High school graduation the supposed skill certification and high school graduation the social ritual have become inextricably intertwined in our culture. So it's no surprise that people are up in arms and saying things like, "These kids ought to be able to graduate." I even agree with them, but not in the way they think: I don't think high school graduation is most useful when it's a certificate of attendance. But I do think that if you don't know enough or can't do enough to meet graduation requirements, you should be getting feedback to that effect. The idea that you would have passed all your classes and yet not know the things they feel you should know at that point seems like something has gone wrong, and I doubt that there would be this much uproar if we were talking about kids who hadn't passed their classes--for whatever reason, we are culturally on board with the idea that if you fail math, you don't graduate. But these kids are failing at learning math, and they're not failing math, and that, to me, is a big problem. Sure, we're not talking about students who are passionately committed to mathematics here; not every student is or should be. But we are talking about students whose best indications on whether they know an acceptable level of math for a high school student is that they do, and those best indications are, apparently, wrong.
I'm sure there are people who are totally okay with a math test but not with this math test. But that's not what we hear every time this issue comes around. It starts to boil down to, "But math is hard! You don't really need math! And it's hard!" And at that point, well, what do you really need from a high school education? What can't you work around? There's not a heck of a lot, on the level they're talking about here. If having to calculate the area of a room from its dimensions is too much to ask of high school graduates, I'm starting to think that the people constructing these arguments are, in fact, arguing for a high school diplomat to be a certificate of attendance, a verification of age.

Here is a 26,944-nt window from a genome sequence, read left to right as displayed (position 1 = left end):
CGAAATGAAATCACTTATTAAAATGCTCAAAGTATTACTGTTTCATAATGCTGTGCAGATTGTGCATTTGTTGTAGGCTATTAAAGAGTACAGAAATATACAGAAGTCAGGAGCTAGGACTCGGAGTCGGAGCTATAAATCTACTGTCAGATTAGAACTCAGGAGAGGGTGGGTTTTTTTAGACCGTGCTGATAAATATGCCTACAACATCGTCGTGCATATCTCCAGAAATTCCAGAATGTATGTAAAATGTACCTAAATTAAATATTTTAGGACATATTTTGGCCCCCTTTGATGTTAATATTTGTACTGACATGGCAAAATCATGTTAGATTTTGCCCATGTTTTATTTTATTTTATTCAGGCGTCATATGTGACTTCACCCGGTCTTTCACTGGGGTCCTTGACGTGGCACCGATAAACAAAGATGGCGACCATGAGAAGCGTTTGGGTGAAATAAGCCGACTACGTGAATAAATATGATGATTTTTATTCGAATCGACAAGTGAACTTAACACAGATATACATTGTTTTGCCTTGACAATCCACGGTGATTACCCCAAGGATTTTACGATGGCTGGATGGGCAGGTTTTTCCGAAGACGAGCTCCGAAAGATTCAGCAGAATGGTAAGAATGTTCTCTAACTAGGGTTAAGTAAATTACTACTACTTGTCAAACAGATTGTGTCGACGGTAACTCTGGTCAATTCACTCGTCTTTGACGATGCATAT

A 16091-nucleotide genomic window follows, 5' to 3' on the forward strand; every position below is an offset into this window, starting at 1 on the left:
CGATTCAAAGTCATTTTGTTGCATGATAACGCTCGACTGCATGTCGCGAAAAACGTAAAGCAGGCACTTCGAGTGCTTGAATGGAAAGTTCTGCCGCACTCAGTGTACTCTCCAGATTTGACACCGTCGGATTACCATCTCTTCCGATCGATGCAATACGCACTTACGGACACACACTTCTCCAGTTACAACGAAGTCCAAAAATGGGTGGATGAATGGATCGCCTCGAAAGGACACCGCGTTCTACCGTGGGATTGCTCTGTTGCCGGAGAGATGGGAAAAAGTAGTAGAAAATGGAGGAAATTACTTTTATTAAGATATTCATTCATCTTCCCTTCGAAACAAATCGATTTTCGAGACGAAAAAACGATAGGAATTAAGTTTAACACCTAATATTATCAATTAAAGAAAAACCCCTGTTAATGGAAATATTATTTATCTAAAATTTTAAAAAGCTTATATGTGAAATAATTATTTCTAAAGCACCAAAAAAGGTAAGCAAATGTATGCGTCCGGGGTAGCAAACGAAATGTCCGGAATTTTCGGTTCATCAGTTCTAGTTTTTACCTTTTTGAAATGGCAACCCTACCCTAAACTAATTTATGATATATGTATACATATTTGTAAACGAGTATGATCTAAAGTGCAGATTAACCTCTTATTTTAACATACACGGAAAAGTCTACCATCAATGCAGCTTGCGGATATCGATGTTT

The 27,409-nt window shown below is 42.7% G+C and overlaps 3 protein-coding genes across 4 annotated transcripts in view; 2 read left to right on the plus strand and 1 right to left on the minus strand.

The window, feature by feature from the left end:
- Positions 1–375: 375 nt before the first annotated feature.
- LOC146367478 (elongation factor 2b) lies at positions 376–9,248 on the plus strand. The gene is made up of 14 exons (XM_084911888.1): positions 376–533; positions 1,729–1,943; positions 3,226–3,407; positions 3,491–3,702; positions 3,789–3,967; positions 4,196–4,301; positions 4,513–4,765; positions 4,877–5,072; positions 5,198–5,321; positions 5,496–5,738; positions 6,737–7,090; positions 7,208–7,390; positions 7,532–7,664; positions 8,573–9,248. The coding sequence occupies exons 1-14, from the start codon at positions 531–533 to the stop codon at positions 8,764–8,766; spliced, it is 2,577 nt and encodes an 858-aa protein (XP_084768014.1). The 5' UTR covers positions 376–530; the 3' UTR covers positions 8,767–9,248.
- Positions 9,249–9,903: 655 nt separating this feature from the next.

One of the things we are not willing to say in this discussion is that people who can't do math are missing out. They're missing out on ways of protecting themselves, sure, on a measure of independence that comes from being able to do some rough calculations yourself. But they're also missing out on something wonderful. Something beautiful. I know I'm talking to some of you about yourselves, and yes, I'm sorry: you're missing out. That dimension of understanding is worth cultivating. It is worth having. Some of you can't do math the way a person who is completely tone-deaf from birth can't learn to identify a piece of music upon hearing it, but the vast majority of you who can't do math are more like someone who doesn't know any songs because no one ever taught you any. It doesn't make you a worse person. It doesn't make you an unintelligent person. But it's still a damned shame to induce disabilities in people who don't have them to begin with.
I believe that math-related learning disabilities are real. I absolutely do. I do not believe that irremediable math-related learning disabilities are as prevalent as people who were taught math very, very badly, often by people who did not themselves know how to do math.
I don't really know what to do about that. Saying, "Yes, fine, go on ahead and get out of here; it's not like we have any real preparation to teach you math from here anyway," seems practical in the short-term but distinctly suboptimal in the long-term. It treats the problem as one of what to tell the students--yes, you are a high school graduate, or no, you are not--rather than what to do to fix a system that "should have" done something but did not.
It allows us to keep on with math education the way we have been. And on the one hand, we sort of have to. And on the other hand, we sort of can't.